Watch Incubus: a retro-future comedy short that leaves reality behind

Louis reflects on his time at BFI Film Academy making his first film as part of a crew and bringing their Black Mirror-esque vision to life.

A vision of the future that seems stuck in the 80s, our short film Incubus explores how far you would go to be popular and whether you would reveal your subconscious to strangers. Although this technology is but a dream to us in the 21st century, the questions it raises are very applicable to our social media age. Our online personalities can become destructive as people do more and more to stand out.

As part of the BFI Film Academy Bristol at the Bristol Old Vic Theatre School, we worked as a crew of nineteen young people. We all developed skills in different areas of filmmaking and brought them together to create this short film. Incubus took inspiration from many different sources: the darkly comical and techno nihilism of Charlie Brooker’s Black Mirror was a huge influence on our films’ tone, Michel Gondry’s surreal exploration of memories in Eternal Sunshine of the Spotless Mind was another reference point that inspired us to explore the inner workings of the mind, and we also took notes from the hypnotic filmmaking of David Lynch.

We chose the 80s retro aesthetic as that was an era of massive cultural change significant to the themes we were exploring in our film. With the birth of the music video as well as the consumer culture that was proliferating, people’s appearance became very important to their identity. We took inspiration from various different elements of the era’s pop culture, including the Bowie-inspired fashion of the New Romantics, the pastel colour scheme of Miami Vice, and the makeshift aesthetic of Punk and The Young Ones. For our fictional band, Diabolik (a subtle reference to 80s icons Duran Duran) we took inspiration from the the industrial electronic music of Kraftwerk as well as their tech-y presentation.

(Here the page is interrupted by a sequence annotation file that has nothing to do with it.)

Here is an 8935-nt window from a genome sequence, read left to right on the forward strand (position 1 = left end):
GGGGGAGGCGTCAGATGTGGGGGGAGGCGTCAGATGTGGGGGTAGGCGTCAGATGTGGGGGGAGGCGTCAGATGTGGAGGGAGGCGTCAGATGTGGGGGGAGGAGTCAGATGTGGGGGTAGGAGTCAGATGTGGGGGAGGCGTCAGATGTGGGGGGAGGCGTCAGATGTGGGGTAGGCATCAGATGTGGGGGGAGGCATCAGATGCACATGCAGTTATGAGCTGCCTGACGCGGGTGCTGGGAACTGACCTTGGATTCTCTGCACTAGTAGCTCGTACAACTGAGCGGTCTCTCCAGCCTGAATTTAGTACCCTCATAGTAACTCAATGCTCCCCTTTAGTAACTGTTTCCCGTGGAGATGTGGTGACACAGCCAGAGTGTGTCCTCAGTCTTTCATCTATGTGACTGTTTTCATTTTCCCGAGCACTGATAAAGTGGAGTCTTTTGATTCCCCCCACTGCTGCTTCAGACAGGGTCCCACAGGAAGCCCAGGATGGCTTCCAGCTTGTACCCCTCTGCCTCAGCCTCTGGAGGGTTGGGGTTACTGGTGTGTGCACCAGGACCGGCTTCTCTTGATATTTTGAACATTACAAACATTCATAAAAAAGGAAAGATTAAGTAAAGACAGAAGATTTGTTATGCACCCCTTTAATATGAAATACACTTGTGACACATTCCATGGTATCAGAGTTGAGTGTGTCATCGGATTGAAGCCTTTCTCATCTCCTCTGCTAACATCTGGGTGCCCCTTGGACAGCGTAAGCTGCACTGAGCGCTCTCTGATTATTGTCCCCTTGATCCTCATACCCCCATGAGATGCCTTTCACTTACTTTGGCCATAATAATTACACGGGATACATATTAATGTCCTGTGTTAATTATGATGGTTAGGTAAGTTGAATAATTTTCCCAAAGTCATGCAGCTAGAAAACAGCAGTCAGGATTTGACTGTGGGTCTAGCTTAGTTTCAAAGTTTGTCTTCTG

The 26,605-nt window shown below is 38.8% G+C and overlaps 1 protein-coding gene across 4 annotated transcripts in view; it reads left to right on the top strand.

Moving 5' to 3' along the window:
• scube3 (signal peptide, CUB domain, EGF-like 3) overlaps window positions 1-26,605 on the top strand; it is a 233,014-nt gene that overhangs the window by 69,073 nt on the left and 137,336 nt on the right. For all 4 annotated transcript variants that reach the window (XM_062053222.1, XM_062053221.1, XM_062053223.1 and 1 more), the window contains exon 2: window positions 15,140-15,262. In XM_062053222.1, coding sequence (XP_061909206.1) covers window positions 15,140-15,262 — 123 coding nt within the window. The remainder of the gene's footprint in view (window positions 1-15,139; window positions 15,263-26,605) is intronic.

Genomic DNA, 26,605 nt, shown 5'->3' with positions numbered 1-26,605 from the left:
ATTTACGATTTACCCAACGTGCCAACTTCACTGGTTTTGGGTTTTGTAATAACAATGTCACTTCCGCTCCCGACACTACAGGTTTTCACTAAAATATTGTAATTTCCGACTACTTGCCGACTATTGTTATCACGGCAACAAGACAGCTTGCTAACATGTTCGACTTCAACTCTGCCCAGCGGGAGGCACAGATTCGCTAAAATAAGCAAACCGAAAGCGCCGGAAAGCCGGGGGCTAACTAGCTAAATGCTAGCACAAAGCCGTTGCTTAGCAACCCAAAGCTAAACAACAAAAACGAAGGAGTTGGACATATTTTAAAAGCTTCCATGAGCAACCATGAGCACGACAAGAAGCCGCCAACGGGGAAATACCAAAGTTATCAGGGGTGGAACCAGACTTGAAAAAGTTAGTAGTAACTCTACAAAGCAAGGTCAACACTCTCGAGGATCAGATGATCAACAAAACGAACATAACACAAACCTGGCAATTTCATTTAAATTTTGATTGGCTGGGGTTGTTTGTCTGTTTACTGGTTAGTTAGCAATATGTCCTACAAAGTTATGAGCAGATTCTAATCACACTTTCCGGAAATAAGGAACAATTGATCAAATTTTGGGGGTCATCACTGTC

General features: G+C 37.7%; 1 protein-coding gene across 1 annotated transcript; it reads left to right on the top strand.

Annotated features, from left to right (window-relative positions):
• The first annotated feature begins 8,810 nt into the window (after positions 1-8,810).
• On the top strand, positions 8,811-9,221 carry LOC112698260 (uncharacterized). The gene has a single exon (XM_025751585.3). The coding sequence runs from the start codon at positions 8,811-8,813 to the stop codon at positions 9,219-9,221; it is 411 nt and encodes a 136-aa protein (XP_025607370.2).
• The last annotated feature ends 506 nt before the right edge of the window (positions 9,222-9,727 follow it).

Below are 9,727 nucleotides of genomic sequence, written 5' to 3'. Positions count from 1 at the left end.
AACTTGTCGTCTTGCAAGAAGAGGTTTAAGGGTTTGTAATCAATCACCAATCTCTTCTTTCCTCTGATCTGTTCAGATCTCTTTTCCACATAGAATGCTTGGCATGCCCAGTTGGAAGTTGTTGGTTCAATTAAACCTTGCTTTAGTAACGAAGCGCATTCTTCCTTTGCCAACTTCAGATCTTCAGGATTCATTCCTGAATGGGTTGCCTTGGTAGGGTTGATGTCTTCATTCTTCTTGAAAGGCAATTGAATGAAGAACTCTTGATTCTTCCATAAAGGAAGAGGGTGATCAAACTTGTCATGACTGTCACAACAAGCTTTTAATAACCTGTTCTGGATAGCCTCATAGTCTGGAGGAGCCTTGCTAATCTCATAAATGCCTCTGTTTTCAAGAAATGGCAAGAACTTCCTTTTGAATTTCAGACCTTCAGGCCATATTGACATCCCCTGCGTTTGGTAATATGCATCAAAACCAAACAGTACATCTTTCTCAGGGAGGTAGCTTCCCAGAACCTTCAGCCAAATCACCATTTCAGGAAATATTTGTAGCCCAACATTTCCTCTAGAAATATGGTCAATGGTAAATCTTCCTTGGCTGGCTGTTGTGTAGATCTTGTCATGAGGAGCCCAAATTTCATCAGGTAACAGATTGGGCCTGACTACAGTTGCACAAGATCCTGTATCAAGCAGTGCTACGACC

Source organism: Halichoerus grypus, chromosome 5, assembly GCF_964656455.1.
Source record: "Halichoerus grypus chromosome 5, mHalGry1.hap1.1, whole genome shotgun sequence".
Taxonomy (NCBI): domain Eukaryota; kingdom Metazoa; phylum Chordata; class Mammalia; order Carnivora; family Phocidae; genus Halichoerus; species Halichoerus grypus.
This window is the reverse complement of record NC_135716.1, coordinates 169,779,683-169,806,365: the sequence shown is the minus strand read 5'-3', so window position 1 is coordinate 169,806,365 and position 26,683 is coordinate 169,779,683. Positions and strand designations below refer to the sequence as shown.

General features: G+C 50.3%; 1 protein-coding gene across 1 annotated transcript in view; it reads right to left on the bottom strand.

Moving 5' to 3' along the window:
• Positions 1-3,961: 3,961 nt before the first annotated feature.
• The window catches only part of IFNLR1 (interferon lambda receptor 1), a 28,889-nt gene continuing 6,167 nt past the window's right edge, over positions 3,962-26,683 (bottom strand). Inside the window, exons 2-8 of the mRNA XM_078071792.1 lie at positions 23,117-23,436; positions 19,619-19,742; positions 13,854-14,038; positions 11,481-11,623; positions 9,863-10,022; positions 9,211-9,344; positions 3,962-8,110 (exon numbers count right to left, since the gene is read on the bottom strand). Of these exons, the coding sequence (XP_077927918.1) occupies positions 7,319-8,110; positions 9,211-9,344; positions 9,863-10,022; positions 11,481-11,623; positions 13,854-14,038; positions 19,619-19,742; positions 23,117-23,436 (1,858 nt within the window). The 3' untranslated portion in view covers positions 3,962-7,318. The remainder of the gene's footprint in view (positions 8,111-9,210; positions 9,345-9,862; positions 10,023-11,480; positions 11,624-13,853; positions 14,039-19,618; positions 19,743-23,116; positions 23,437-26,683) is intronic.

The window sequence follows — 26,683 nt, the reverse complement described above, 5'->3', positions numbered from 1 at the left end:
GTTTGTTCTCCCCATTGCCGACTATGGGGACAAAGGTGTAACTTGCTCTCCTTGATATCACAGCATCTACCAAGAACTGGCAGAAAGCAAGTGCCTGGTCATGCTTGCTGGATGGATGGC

But the most valuable source of inspiration was from our own experiences. We all had different run-ins with the weird world of social media and with clique culture as well as lots of embarrassing party stories. We hope that by bringing our unique perspective as people who have grown up in the digital age, we have made a film that we hope will leave you questioning where should we be looking to find meaningful connection and true friendship.

Open to young people from anywhere in the UK and from any background, the BFI Film Academy offers a chance for talented 16 to 19-year-olds to be part of our future film industry. The BFI Film Academy Bristol runs two different courses, one at the Bristol Old Vic Theatre School and one at Watershed. Each course runs one evening a week and some weekends. Applications open again in September and the courses will run from December 2019 to March 2020.

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We offer paid internships and publish work by young writers, photographers, illustrators, and filmmakers from all sorts of backgrounds, helping them get into creative careers. Rife has reached over 8,000 young people through our workshops, over 220 young people have made stuff for Rife on topics ranging from mental health to identity to baked beans, and last year, over 200,000 people visited our website.

In these complex and uncertain times hearing from and supporting young people who are advocating for social change and contributing fresh perspectives has never been so important. 

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